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Health Minister Terrance Deyalsingh, left and Chief Medical Officer Dr Roshan Parasram bounce elbows after yesterday’s post-Cabinet press briefing at the Diplomatic Centre, St Ann’s. An elbow bounce is now considered to be a safer form of greeting than a handshake or kiss in the wake of the global spread of the deadly coronavirus.

The local spread of COVID-19 appears to have already begun in T&T.

Speaking at a virtual press conference hosted by the Ministry of Health, yesterday morning, Chief Medical Officer (DMO) Dr Roshan Parasram indicated that the ministry was awaiting the results of epidemiological investigations to determine whether the infections of at least two of the four latest cases, were caused by recent travel history or by coming into contact with a previously confirmed case.

While he noted that such transmissions were anticipated by the ministry in addition to a plethora of imported cases, he noted that they were not to be misclassified as community spread.

“When we talk about community spread, it means that there a large number of local cases and all of them have been communicating heavily and are basically spreading it to large segments of the population. We have not gotten to the stage of community spread but we are seeing the first few cases of local spread, which is normally part of the epidemic evolution,” Parasram said.

“We expect the numbers to increase,” Parasram added.

As of yesterday, there were 83 confirmed cases in T&T. Three people have died locally from the virus.

Parasram reiterated the ministry’s advisories including a mandate for workers of non-essential industries to stay home over the next two weeks and for persons to practice social distancing.

“I think the time has come for us as a society to behave as if the person sitting next to us is positive for COVID-19. It is an invisible pathogen, it is something we cannot see. There are asymptomatic carriers meaning that someone with no symptoms may carry the disease. There is a risk to everyone because we can’t see it,” Parasram said.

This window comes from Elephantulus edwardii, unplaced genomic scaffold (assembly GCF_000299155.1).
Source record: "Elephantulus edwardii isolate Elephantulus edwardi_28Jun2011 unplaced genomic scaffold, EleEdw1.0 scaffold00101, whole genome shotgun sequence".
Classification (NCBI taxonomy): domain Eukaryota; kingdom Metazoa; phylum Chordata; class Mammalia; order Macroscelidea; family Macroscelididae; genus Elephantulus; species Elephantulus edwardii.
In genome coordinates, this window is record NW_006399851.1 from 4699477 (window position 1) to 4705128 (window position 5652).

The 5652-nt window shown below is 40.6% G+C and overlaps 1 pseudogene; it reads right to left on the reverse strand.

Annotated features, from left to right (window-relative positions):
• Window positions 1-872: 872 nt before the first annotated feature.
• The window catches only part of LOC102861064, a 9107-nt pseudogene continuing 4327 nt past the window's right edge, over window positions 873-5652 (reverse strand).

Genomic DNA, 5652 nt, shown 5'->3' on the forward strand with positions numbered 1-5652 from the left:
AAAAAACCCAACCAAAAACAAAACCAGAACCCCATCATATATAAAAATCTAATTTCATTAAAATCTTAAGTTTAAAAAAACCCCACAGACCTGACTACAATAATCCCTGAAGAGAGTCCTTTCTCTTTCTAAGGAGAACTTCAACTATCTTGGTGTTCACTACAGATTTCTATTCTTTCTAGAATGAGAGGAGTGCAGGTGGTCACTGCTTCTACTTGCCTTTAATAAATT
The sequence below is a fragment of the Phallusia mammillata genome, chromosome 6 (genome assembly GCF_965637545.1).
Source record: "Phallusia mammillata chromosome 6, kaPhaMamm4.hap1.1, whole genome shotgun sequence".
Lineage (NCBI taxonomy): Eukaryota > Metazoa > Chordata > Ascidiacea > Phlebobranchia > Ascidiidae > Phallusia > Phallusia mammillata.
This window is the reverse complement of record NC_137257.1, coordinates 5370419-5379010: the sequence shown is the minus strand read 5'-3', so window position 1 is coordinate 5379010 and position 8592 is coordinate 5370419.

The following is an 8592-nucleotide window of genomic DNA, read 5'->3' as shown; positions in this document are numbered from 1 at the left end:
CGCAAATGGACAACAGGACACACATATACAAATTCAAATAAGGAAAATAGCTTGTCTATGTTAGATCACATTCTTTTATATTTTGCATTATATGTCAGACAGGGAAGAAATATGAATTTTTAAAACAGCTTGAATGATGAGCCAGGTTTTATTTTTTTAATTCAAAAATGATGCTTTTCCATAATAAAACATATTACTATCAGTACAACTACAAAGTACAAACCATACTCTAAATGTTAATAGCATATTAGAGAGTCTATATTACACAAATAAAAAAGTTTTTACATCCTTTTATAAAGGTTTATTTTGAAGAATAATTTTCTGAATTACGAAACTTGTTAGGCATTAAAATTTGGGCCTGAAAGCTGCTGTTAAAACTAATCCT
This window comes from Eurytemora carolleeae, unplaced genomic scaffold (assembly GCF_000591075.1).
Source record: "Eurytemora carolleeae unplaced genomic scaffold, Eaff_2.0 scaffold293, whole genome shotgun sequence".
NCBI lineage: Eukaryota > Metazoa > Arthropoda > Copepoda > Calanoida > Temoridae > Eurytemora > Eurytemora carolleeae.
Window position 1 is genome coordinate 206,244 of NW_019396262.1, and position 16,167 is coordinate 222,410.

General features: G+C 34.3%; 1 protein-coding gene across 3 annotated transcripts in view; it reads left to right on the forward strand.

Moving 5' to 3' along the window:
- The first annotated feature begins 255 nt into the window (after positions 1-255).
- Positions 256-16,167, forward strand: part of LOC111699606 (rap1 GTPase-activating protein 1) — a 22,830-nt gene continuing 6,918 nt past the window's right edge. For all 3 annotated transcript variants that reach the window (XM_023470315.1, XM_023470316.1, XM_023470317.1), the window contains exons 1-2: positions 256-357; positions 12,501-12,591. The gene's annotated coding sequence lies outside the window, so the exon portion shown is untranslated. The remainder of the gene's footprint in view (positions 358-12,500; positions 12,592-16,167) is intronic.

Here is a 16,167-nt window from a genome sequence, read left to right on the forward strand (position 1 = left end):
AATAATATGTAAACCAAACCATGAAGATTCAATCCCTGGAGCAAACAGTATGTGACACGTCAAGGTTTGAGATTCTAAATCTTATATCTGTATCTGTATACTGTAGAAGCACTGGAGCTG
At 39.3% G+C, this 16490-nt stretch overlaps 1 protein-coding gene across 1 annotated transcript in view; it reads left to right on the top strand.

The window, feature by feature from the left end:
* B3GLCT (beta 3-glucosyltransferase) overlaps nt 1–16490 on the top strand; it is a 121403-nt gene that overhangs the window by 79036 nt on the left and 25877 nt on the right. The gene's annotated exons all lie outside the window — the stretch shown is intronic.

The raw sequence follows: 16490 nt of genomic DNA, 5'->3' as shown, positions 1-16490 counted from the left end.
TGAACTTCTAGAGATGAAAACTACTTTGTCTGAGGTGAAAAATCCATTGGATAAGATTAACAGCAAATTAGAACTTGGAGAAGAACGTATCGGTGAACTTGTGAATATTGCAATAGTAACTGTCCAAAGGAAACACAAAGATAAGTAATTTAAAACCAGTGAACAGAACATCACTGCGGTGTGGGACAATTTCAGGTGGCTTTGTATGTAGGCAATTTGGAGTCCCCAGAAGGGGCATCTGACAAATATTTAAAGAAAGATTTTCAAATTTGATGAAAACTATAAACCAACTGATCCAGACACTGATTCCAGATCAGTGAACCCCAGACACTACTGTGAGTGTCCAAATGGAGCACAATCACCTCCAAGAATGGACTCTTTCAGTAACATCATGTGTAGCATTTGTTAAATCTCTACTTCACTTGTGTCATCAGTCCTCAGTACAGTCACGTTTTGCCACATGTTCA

During the press conference, Health Minister Terrence Deyalsingh indicated that T&T’s current caseload is 62.4 cases per million persons as compared to the global average of 102.92 per million persons.

“The next two weeks, depending on how people respond to the orders that the Ministry of Health has sent out will determine, how this case burden rises from 62.4 per million,” Deyalsingh said.

He was again careful to note that of the 83 positive test results, 49 were passengers of the cruise ship, Costa Favolosa.

Sixty-nine of the passengers, who were T&T nationals, were flown in on a charter flight and were quarantined in Balandra, while smaller groups travelled separately and were quarantined.

Deyalsingh stated that the ministry and the government had taken aggressive and robust measures to contain the spread of the virus but needed citizens to now do their part by strictly following their advisories.

“Every regulation to date has been with the sole objective to protect individuals, the elderly, the family and health care workers. That has been the objective,” he said.

While responding to questions from media personnel, who used video conferencing software to participate from their offices, Parasram sought to give an explanation on how a COVID-19 patient may be cleared to be discharged. Thus far only one local patient has recovered and has been discharged, while three others have passed away.

While he admitted that some countries were utilising methods which may result in persons being discharged while still carrying the virus, Parasram noted that the ministry was employing World Health Organisation (WHO) protocols. He explained that in order to be discharged, a person must not show symptoms for seven days and must have to successful negative tests.

Although Parasram admitted that there was some evidence that aerosolisation of the virus may occur for up to three hours in Intensive Care Units (ICUs), he stated that respiratory droplet transfer was still the main means of transmission noted by the WHO.

He noted that health care workers treating infected patients had been issued with adequate personal protective equipment (PPE) and training to sufficiently protect them against infection.